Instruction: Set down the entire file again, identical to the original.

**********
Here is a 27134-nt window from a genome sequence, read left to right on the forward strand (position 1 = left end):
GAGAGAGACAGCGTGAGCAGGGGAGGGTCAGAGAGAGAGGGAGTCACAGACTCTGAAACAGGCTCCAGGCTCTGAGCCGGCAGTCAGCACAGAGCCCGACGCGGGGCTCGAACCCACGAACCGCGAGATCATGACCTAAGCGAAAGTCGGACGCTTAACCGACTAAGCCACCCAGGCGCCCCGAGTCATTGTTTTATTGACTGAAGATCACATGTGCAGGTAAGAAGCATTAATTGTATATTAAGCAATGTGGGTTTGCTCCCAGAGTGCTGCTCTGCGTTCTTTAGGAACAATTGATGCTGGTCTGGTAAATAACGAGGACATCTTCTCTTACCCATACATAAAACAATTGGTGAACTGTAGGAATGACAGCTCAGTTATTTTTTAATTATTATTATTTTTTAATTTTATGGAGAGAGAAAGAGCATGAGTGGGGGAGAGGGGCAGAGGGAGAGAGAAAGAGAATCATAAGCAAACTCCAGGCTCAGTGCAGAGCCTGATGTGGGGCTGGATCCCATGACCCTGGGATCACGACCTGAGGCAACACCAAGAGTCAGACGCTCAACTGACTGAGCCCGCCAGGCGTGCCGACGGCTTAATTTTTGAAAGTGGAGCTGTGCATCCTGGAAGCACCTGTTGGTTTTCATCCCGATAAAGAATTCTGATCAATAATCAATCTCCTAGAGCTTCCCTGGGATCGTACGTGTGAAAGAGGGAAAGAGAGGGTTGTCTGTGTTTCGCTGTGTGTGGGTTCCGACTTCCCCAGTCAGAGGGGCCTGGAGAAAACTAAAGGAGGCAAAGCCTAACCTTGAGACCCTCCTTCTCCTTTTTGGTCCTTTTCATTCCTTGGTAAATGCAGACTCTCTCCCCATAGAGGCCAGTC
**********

Here is a 27134-nt window from a genome sequence, read left to right on the forward strand (position 1 = left end):
GAGAGAGACAGCGTGAGCAGGGGAGGGTCAGAGAGAGAGGGAGTCACAGACTCTGAAACAGGCTCCAGGCTCTGAGCCGGCAGTCAGCACAGAGCCCGACGCGGGGCTCGAACCCACGAACCGCGAGATCATGACCTAAGCGAAAGTCGGACGCTTAACCGACTAAGCCACCCAGGCGCCCCGAGTCATTGTTTTATTGACTGAAGATCACATGTGCAGGTAAGAAGCATTAATTGTATATTAAGCAATGTGGGTTTGCTCCCAGAGTGCTGCTCTGCGTTCTTTAGGAACAATTGATGCTGGTCTGGTAAATAACGAGGACATCTTCTCTTACCCATACATAAAACAATTGGTGAACTGTAGGAATGACAGCTCAGTTATTTTTTAATTATTATTATTTTTTAATTTTATGGAGAGAGAAAGAGCATGAGTGGGGGAGAGGGGCAGAGGGAGAGAGAAAGAGAATCATAAGCAAACTCCAGGCTCAGTGCAGAGCCTGATGTGGGGCTGGATCCCATGACCCTGGGATCACGACCTGAGGCAACACCAAGAGTCAGACGCTCAACTGACTGAGCCCGCCAGGCGTGCCGACGGCTTAATTTTTGAAAGTGGAGCTGTGCATCCTGGAAGCACCTGTTGGTTTTCATCCCGATAAAGAATTCTGATCAATAATCAATCTCCTAGAGCTTCCCTGGGATCGTACGTGTGAAAGAGGGAAAGAGAGGGTTGTCTGTGTTTCGCTGTGTGTGGGTTCCGACTTCCCCAGTCAGAGGGGCCTGGAGAAAACTAAAGGAGGCAAAGCCTAACCTTGAGACCCTCCTTCTCCTTTTTGGTCCTTTTCATTCCTTGGTAAATGCAGACTCTCTCCCCATAGAGGCCAGTC